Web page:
THE DOING TRAP
There is so much written today about productivity. A lot of what is written about productivity focused on how much more we can fit into our busy schedules — it focuses on doing more in the same amount of time.
I read a report a while ago that said that Australians spend a total of 37.5 hours a day with various activities. Anyone notice that is 13.5 hours more than there actually are in a day? And that’s not even counting the 6–10 hours some of us spend sleeping! (The same report gave a figure of 43.4 hours for the average person in the USA!).
With so much doing crammed into one day, is it any wonder we never find anytime to just BE?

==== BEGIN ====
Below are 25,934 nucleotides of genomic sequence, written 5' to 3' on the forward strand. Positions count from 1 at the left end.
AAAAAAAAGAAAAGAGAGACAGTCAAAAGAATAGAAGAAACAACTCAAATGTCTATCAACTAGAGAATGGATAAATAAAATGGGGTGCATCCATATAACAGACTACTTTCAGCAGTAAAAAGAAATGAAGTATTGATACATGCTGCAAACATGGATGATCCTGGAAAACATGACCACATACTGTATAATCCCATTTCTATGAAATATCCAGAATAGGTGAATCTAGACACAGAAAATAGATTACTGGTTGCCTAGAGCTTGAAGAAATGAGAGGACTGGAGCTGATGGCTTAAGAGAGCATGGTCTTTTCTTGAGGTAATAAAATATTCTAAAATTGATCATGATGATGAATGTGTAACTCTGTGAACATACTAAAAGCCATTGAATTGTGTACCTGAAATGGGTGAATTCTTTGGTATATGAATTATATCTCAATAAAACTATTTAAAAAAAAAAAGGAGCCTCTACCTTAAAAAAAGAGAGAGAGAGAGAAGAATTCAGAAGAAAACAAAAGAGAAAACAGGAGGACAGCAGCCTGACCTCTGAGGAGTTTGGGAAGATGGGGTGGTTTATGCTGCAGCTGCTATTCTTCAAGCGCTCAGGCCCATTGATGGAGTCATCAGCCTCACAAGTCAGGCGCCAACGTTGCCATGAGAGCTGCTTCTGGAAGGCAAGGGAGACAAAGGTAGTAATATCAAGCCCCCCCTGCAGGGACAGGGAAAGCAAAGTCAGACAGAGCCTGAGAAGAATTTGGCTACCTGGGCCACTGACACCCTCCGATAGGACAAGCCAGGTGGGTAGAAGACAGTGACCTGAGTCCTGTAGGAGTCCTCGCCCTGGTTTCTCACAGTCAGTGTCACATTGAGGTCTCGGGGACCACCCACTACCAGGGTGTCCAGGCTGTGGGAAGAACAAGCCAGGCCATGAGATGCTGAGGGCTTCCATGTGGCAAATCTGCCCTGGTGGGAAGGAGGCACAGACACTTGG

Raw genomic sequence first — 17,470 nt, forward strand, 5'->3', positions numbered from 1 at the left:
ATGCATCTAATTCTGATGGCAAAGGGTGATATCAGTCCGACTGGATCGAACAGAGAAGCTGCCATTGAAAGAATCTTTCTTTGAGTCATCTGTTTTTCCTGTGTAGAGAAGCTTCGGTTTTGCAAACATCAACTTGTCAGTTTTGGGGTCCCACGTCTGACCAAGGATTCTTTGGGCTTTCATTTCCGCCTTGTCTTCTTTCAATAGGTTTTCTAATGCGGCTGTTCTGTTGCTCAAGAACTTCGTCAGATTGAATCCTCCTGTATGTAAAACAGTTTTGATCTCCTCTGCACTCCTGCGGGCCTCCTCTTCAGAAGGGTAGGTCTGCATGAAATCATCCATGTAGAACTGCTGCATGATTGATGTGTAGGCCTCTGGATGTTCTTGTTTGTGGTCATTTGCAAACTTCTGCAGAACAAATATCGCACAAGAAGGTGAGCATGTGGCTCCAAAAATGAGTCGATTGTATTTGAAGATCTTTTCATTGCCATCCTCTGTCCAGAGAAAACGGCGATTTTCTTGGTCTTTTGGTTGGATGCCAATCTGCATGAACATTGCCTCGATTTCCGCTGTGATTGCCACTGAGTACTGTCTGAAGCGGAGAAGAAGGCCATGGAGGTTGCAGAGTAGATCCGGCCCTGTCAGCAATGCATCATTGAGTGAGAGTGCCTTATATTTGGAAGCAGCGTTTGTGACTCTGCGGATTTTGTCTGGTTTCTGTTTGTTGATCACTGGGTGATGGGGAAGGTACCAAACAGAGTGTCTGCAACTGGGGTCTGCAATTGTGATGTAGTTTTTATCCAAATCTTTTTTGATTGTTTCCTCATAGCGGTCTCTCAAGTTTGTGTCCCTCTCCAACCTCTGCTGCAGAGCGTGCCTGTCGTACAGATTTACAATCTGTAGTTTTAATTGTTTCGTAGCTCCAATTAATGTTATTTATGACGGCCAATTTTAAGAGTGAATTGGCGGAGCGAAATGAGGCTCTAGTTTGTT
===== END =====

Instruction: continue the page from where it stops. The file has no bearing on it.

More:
Meditation comes in many forms, but all types of meditation are all based in the notion of being present, being mindful, being still in mind, being a witness — just being.
A myth I often hear is that meditation is all about having a completely blank mind. This is usually the first question I get asked when I talk about meditation — “how do you manage to get your mind to be completely empty?”
Thinking is not the enemy of meditation; rather, meditation is more about stepping outside of your thinking mind and becoming an observer, a witness to what is going on in the here and now.
‘BEING’ RIGHT NOW
If you’ve never tried meditation and would like to experience it for yourself, here are three simple steps you can do now to practice ‘being’.